I wouldn't have mentioned this topic if I hadn't recently communicated with a Native artist who produces beautifully painted portraits. They said they frequently question why they don't create “real” Native art, meaning why they don't bead, quill, or produce "traditional" Native art. There doesn't seem to be any escape from this dilemma. Digital art isn't real Native art, paintings and drawings aren't real Native art, and I don’t want to get into the issues surrounding what constitutes “traditional” versus “contemporary” Native art. Let’s say there's more than one.
When we ask what art is or what Native art is, we need to know where that definition comes from and how it was formed. We need to be open to the idea that defining art has always been an issue and is no different in the realm of Native art. However, within the realm of Native art, an additional colonialist component is worthy of acknowledgment. Museums need to be a place of giving back to Native communities instead of extracting what is deemed beautiful and essential. Highlighting and spotlighting specific Native artists requires leaving other artists and works of art in the dark. It's exclusionary, and to a community-oriented population, it is very individualistic. The artists making it happen today are worthy of their recognition. However, while doing this, we must also listen to their voices and vision for their work. Often, we pedestal people, and they cease being people only to represent their body of work for its aesthetic values. This is especially true for Natives, who face tokenism daily. When we do this, we ignore all cultural relevance and meaning. Native art was always a shared practice that occurred on the community level. Creating spaces where Native youth, elders, and adults can share ideas and discuss issues important to the community is critical to cultural transmission. I'll go out on a limb and say there is no decadence in Native art. It always has a purpose for the people.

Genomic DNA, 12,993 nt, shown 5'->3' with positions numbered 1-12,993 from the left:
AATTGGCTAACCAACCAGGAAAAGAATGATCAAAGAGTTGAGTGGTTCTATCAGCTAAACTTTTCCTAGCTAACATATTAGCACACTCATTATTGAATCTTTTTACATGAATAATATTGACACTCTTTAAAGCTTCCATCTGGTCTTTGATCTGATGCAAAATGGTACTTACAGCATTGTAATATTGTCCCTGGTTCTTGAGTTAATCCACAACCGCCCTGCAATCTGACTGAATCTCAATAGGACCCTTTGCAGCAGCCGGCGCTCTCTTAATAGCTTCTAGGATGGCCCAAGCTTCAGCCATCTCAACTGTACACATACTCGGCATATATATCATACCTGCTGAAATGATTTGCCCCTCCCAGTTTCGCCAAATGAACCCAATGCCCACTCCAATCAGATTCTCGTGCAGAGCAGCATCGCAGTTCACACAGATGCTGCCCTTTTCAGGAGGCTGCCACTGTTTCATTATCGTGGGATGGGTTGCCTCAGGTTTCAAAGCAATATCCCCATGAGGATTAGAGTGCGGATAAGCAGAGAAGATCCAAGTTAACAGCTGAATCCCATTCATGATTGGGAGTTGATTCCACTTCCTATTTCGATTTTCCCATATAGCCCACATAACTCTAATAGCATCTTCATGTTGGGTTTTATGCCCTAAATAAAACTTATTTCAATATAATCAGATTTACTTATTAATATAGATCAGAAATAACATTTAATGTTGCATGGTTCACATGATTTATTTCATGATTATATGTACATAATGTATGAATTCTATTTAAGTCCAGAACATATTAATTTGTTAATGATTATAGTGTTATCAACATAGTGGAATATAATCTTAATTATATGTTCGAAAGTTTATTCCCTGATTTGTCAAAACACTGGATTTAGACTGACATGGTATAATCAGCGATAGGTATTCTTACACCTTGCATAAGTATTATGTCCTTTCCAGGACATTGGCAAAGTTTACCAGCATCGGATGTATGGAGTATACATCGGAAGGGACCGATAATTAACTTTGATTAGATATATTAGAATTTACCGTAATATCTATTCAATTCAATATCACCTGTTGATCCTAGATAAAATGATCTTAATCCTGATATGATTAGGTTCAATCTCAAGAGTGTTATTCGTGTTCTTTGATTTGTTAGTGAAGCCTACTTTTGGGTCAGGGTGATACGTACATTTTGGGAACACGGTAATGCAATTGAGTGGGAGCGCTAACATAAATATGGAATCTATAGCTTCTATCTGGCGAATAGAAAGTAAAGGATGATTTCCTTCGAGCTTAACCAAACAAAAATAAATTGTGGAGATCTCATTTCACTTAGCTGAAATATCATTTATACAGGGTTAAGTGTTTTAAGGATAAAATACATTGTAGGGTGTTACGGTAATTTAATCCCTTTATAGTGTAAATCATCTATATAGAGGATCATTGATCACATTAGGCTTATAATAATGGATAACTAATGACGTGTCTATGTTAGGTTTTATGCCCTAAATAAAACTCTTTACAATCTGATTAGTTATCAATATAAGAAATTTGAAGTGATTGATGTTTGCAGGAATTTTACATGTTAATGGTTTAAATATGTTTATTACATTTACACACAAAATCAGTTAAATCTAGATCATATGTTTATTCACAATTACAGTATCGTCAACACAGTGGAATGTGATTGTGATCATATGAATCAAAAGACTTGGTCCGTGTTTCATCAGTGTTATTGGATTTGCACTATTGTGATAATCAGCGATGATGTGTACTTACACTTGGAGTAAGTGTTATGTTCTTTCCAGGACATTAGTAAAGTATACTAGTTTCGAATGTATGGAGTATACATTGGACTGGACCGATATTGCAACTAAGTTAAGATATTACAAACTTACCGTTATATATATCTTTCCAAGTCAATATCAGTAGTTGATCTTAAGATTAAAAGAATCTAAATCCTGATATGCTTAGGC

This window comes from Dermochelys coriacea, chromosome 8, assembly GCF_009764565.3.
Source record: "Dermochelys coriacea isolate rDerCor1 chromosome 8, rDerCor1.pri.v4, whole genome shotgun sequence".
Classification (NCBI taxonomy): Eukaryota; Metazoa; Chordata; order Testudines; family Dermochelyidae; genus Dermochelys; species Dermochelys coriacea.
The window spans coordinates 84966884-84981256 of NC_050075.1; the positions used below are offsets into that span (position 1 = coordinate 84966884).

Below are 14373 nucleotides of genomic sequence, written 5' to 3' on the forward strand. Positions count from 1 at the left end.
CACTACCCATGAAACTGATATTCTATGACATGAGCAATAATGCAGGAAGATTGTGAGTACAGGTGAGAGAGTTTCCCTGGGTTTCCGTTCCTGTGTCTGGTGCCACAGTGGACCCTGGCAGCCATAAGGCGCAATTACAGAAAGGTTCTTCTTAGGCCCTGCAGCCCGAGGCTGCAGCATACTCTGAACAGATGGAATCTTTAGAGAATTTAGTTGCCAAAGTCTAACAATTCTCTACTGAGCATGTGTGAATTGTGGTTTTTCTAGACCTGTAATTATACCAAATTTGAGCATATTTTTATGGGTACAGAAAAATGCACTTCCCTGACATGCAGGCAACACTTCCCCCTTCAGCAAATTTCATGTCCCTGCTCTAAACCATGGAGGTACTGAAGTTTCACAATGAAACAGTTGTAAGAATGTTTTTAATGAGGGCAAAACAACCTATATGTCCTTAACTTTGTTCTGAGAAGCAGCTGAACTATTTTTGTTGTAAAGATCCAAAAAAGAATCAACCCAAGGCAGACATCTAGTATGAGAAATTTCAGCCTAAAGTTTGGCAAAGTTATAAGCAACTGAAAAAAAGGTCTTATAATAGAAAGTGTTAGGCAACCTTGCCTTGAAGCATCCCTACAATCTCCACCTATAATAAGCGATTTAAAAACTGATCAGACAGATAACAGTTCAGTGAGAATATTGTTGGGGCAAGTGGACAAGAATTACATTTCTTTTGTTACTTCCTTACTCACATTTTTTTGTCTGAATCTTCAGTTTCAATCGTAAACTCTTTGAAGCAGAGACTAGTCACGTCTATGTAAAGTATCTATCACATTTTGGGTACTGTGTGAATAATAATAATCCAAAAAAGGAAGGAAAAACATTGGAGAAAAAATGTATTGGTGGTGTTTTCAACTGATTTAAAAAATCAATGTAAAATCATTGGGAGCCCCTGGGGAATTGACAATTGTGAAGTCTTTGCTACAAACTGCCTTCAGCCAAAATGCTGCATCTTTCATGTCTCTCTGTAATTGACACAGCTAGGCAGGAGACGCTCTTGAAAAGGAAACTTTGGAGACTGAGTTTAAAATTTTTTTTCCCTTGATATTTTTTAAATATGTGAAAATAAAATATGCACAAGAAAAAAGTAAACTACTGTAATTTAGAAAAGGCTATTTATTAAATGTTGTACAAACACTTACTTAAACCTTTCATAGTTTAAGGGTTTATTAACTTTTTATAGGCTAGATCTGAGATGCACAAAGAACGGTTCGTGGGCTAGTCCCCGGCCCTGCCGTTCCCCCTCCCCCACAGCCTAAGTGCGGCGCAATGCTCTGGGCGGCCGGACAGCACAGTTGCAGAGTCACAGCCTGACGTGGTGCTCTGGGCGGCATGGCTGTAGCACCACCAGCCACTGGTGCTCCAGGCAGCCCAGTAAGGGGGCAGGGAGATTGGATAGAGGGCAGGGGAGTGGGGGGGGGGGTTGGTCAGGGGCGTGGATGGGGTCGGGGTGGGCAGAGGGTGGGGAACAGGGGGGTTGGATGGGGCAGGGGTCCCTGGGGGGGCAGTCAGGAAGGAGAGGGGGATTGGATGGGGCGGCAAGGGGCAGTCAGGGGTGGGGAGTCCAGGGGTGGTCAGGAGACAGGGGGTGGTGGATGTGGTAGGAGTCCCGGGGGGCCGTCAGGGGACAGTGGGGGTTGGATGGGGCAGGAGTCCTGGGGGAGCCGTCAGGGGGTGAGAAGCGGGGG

As I told my audience at the one art exhibit, I was hand selected for, "there are thousands of Native artists that you have never heard of, seen, or met that could be shown here today, many of which are far more talented than me. I never considered myself an artist. We just grew up making things, and that's what we did. We never questioned it. We created out of necessity."
There is power in representation but also in picking what is represented. If all we are is an accumulation of pretty pictures and artifacts, we cease to be human. Nothing is more dehumanizing than taking from Native communities that which is sacred and stripping them of their sovereign voices and identities.